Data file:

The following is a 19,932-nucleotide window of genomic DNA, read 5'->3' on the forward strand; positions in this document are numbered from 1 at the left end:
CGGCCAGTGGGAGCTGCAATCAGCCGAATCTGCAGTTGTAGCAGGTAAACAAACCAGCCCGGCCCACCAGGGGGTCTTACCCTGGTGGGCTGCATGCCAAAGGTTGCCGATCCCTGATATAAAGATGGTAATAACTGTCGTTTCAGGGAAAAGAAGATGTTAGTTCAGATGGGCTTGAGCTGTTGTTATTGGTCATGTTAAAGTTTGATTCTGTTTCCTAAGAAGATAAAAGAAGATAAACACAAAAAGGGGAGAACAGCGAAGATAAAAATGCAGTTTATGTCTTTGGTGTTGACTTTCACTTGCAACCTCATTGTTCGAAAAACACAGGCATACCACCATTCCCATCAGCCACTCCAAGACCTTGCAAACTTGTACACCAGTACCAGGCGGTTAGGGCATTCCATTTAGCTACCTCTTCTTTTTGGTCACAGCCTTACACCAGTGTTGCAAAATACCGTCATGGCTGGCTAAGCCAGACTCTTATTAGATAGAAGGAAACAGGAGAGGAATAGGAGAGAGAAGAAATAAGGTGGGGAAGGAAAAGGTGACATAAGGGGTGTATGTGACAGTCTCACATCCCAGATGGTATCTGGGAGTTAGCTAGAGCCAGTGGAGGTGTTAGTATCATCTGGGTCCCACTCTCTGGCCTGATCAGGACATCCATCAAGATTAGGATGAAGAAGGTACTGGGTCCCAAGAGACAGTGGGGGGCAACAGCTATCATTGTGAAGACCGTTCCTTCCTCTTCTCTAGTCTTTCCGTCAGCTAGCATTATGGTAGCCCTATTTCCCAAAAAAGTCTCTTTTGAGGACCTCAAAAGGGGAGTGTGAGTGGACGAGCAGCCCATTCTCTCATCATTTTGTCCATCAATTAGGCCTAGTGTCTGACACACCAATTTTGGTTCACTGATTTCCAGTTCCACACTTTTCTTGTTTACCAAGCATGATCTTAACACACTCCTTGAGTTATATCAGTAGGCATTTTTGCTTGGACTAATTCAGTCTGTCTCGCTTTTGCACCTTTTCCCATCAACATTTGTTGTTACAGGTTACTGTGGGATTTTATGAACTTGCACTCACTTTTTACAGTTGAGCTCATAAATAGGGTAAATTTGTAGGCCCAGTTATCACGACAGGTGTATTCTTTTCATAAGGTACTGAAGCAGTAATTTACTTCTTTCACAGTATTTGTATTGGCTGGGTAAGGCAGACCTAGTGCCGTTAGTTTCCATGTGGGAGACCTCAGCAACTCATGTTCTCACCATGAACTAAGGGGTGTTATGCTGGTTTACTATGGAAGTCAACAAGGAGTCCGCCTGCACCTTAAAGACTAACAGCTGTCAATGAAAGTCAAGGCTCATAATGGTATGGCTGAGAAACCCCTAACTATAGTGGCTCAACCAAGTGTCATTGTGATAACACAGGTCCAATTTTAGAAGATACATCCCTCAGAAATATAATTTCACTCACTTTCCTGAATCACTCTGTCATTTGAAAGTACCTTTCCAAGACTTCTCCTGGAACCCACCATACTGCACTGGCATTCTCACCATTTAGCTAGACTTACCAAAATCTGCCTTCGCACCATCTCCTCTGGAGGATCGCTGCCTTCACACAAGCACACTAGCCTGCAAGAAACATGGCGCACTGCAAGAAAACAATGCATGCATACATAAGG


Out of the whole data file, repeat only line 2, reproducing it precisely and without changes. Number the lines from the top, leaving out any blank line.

CGGCCAGTGGGAGCTGCAATCAGCCGAATCTGCAGTTGTAGCAGGTAAACAAACCAGCCCGGCCCACCAGGGGGTCTTACCCTGGTGGGCTGCATGCCAAAGGTTGCCGATCCCTGATATAAAGATGGTAATAACTGTCGTTTCAGGGAAAAGAAGATGTTAGTTCAGATGGGCTTGAGCTGTTGTTATTGGTCATGTTAAAGTTTGATTCTGTTTCCTAAGAAGATAAAAGAAGATAAACACAAAAAGGGGAGAACAGCGAAGATAAAAATGCAGTTTATGTCTTTGGTGTTGACTTTCACTTGCAACCTCATTGTTCGAAAAACACAGGCATACCACCATTCCCATCAGCCACTCCAAGACCTTGCAAACTTGTACACCAGTACCAGGCGGTTAGGGCATTCCATTTAGCTACCTCTTCTTTTTGGTCACAGCCTTACACCAGTGTTGCAAAATACCGTCATGGCTGGCTAAGCCAGACTCTTATTAGATAGAAGGAAACAGGAGAGGAATAGGAGAGAGAAGAAATAAGGTGGGGAAGGAAAAGGTGACATAAGGGGTGTATGTGACAGTCTCACATCCCAGATGGTATCTGGGAGTTAGCTAGAGCCAGTGGAGGTGTTAGTATCATCTGGGTCCCACTCTCTGGCCTGATCAGGACATCCATCAAGATTAGGATGAAGAAGGTACTGGGTCCCAAGAGACAGTGGGGGGCAACAGCTATCATTGTGAAGACCGTTCCTTCCTCTTCTCTAGTCTTTCCGTCAGCTAGCATTATGGTAGCCCTATTTCCCAAAAAAGTCTCTTTTGAGGACCTCAAAAGGGGAGTGTGAGTGGACGAGCAGCCCATTCTCTCATCATTTTGTCCATCAATTAGGCCTAGTGTCTGACACACCAATTTTGGTTCACTGATTTCCAGTTCCACACTTTTCTTGTTTACCAAGCATGATCTTAACACACTCCTTGAGTTATATCAGTAGGCATTTTTGCTTGGACTAATTCAGTCTGTCTCGCTTTTGCACCTTTTCCCATCAACATTTGTTGTTACAGGTTACTGTGGGATTTTATGAACTTGCACTCACTTTTTACAGTTGAGCTCATAAATAGGGTAAATTTGTAGGCCCAGTTATCACGACAGGTGTATTCTTTTCATAAGGTACTGAAGCAGTAATTTACTTCTTTCACAGTATTTGTATTGGCTGGGTAAGGCAGACCTAGTGCCGTTAGTTTCCATGTGGGAGACCTCAGCAACTCATGTTCTCACCATGAACTAAGGGGTGTTATGCTGGTTTACTATGGAAGTCAACAAGGAGTCCGCCTGCACCTTAAAGACTAACAGCTGTCAATGAAAGTCAAGGCTCATAATGGTATGGCTGAGAAACCCCTAACTATAGTGGCTCAACCAAGTGTCATTGTGATAACACAGGTCCAATTTTAGAAGATACATCCCTCAGAAATATAATTTCACTCACTTTCCTGAATCACTCTGTCATTTGAAAGTACCTTTCCAAGACTTCTCCTGGAACCCACCATACTGCACTGGCATTCTCACCATTTAGCTAGACTTACCAAAATCTGCCTTCGCACCATCTCCTCTGGAGGATCGCTGCCTTCACACAAGCACACTAGCCTGCAAGAAACATGGCGCACTGCAAGAAAACAATGCATGCATACATAAGG